After he turned 16, Paco decided he'd had enough of his father's abuse.
"I couldn't stand to be in the same room with him for more than five minutes," said Paco, who asked that his last name be withheld. " . . . He would hit me. I never had freedom. I never could talk to him. I never could do anything."
So he took his savings from a summer job in Chicago and hopped a plane to Los Angeles, where for a week he walked the Hollywood streets all night and slept in the parks during the day.
"You're cold, you're hungry," he said. "But in Hollywood you can't sleep at night. If you do, you have to have a couple of people with you that you know very carefully so they won't rob you or hurt you. . . . You'd want to sleep so bad, but you can't."
Paco tired quickly of sleeping on the streets. He had heard about shelters on a previous runaway visit to Los Angeles two years ago, so he telephoned the 20-bed shelter and counseling center started in October by the Los Angeles Youth Network (LAYN) under the auspices of Childrens Hospital of Los Angeles.
The counseling center, in a once-elegant, two-story home beneath the Hollywood Hills, and the nighttime shelter at the Hollywood YMCA can keep youngsters 12-17 for up to two months.
That is much longer than the two-week maximum at most Los Angeles havens and allows runaways such as Paco the time to find jobs and apartments and establish independent life styles, if they are old enough, or to make other living arrangements.
The shelter helps young people reach those goals through programs that include a workshop on AIDS and another on how to get into the movie business. In addition, Hollywood police cooperate by countersigning daily "passports" which help shelter residents avoid being picked up for loitering.
'More Than 2 Weeks'
"Kids who don't have families and who have lived on the streets for a while are going to need more than two weeks to put their lives together," Joel Schwartz, executive director of LAYN, said recently in an interview as he explained the residential program, which has been funded with a $552,000 state grant.
"Most of the kids we see have very low self-esteem. It's probably going to take a few weeks before they feel good enough about themselves to go get a job. It takes two weeks to get a paycheck and you need a minimum of three checks to get the first and last month's rent and damage deposit to get an apartment."
Gary Yates, director of high-risk youth programs at Childrens Hospital, said runaways often need two months in a shelter because, according to federal estimates, 25% come from "serious abuse or chronic family situations that short-term intervention won't help."
He said the LAYN shelter helps "keep kids off the street while they're working on a plan to further their life."
Working With Agencies
Part of the effort, he said, is working closely with 24 social service agencies to ensure that homeless youths get the help they need. " . . . (In the past) kids got shunted from one agency to another and quit because they didn't think they were getting anywhere. I don't think that was an inaccurate assumption on their part."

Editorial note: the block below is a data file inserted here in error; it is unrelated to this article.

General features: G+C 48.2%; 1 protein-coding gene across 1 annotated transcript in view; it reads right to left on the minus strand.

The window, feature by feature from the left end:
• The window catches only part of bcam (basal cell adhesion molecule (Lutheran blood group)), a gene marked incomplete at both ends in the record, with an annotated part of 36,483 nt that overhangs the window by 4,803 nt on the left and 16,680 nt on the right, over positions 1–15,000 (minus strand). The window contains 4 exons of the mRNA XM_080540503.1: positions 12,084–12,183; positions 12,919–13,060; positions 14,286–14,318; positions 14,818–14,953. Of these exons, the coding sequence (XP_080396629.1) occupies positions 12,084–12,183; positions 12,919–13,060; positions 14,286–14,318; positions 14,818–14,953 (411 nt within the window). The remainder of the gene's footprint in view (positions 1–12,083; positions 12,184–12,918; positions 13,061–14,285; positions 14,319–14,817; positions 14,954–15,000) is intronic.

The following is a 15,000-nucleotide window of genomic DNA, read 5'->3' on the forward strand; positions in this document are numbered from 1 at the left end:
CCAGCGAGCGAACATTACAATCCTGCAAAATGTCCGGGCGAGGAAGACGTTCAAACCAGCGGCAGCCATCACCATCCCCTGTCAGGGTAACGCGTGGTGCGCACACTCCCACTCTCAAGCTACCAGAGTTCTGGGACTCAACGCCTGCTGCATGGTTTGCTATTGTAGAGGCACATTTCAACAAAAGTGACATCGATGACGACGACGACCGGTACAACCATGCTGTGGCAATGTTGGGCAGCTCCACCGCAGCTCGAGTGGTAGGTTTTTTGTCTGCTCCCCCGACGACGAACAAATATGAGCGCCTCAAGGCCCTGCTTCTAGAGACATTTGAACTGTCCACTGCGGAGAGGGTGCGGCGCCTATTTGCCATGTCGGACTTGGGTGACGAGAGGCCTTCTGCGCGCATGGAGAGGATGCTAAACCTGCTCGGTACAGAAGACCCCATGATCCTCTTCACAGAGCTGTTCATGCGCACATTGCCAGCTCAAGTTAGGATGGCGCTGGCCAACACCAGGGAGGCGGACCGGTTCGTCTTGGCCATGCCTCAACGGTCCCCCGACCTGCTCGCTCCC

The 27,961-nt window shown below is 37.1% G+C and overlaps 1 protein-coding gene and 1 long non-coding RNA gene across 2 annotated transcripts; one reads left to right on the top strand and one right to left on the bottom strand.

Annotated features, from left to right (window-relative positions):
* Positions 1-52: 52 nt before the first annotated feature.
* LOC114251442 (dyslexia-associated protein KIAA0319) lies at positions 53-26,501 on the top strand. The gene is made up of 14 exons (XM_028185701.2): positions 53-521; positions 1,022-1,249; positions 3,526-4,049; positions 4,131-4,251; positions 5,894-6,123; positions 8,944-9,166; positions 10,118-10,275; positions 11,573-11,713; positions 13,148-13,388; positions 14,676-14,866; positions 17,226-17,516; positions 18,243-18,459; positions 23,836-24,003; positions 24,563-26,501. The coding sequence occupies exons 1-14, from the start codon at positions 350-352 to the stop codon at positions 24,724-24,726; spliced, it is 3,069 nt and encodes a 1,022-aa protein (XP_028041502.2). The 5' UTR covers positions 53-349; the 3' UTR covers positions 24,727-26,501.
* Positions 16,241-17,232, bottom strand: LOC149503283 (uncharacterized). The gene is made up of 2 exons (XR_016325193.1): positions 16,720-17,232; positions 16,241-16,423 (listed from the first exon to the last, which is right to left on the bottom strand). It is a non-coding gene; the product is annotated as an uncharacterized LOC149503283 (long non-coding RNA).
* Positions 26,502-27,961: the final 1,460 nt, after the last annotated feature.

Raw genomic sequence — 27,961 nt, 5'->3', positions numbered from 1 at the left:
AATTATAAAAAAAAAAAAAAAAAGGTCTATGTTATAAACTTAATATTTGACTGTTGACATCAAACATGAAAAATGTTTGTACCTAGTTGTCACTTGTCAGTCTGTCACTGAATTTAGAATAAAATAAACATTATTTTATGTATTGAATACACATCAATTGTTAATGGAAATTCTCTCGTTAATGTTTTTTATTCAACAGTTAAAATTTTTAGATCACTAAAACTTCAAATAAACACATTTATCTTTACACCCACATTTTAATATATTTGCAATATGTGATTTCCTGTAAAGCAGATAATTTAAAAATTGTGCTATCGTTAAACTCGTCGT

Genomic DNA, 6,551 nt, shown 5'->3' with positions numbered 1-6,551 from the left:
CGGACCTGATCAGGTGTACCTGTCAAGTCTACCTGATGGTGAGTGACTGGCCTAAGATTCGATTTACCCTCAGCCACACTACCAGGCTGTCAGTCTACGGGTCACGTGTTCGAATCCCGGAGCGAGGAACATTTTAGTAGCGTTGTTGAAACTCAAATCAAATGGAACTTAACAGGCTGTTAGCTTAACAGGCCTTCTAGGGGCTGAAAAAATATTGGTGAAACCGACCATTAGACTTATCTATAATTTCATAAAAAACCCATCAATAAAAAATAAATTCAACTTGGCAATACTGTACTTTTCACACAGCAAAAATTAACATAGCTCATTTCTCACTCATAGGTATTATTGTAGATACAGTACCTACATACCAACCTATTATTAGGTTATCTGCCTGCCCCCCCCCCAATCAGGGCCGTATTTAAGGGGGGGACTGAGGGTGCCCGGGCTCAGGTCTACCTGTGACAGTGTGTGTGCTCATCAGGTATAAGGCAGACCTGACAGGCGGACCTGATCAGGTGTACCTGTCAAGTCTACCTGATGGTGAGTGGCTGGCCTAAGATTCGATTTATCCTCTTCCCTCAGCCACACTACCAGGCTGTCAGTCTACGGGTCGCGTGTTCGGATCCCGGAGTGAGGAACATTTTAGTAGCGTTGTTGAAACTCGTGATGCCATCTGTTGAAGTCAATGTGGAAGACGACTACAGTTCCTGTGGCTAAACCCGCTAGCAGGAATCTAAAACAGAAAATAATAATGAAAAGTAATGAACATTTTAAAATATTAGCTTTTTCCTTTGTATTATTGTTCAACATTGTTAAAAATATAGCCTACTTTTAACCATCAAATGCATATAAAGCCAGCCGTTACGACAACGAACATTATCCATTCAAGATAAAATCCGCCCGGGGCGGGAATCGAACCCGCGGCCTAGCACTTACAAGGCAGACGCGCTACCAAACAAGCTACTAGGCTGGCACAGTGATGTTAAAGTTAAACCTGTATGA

Schwartz said the shelter provides several unusual programs to help runaways reach their long-term goals, including free medical treatment.
A Childrens Hospital study showed that compared to young people who live at home, runaways are four to five times at greater risk of having a disease or a psychological problem, and they are also a high-risk AIDS group.
"Many are gay and many are involved in drug use and prostitution," Schwartz said. "Also it's rather chic now for young kids to identify themselves as bisexual, and they do not take AIDS seriously. They don't think they're going to die."
Police Check Required
Whereas parental consent is required to join other shelters, a police check showing no outstanding warrants is sufficient to join the LAYN house.
Once they join the shelter as residents, many accept its offer of family reunification counseling, but those who wish to remain independent must take a workshop that teaches money management and employment skills and helps paint a realistic picture of specific jobs.
Because many runaways come to Hollywood to crash the movie business, part of their introduction to reality is a workshop that television director Marc Gass puts on. It describes entry-level jobs and teaches how to find them by developing a resume and reading the help-wanted section of the daily trade papers.
Reality Vs. Fantasy
"We lay out the structure to find out realistically whether it's fantasy," Schwartz said. "Many need to play out that fantasy before they decide, 'This is beyond me.' We have a couple of kids who have screen credits and are serious about getting into the industry."
One shelter resident, a slight 16-year-old who asked that his name be withheld, said he had worked as an extra on "Hill Street Blues" and in a Michael Jackson commercial.
The Los Angeles high school senior slept in restaurants for days before arriving at the shelter, where he would like to become independent enough to get an apartment and finish school.
The youngster said he has left home often because his alcoholic mother either ignores him or swears at him.
"Around the holidays I got real homesick," he said. "But I know if I would have been there (for Thanksgiving) I would have had a fight (with my mother). I thought about that when I went to sleep and I started to cry, but I didn't know why."
Other shelters for runaways in Los Angeles include:
Aviva Respite Shelter, address withheld upon request, Van Nuys (girls only).
Options House, 1754 Taft Ave., Hollywood.
Stepping Stone, 1833 18th St., Santa Monica.
1736 Family Crisis Center, 1736 Monterey Ave., Hermosa Beach.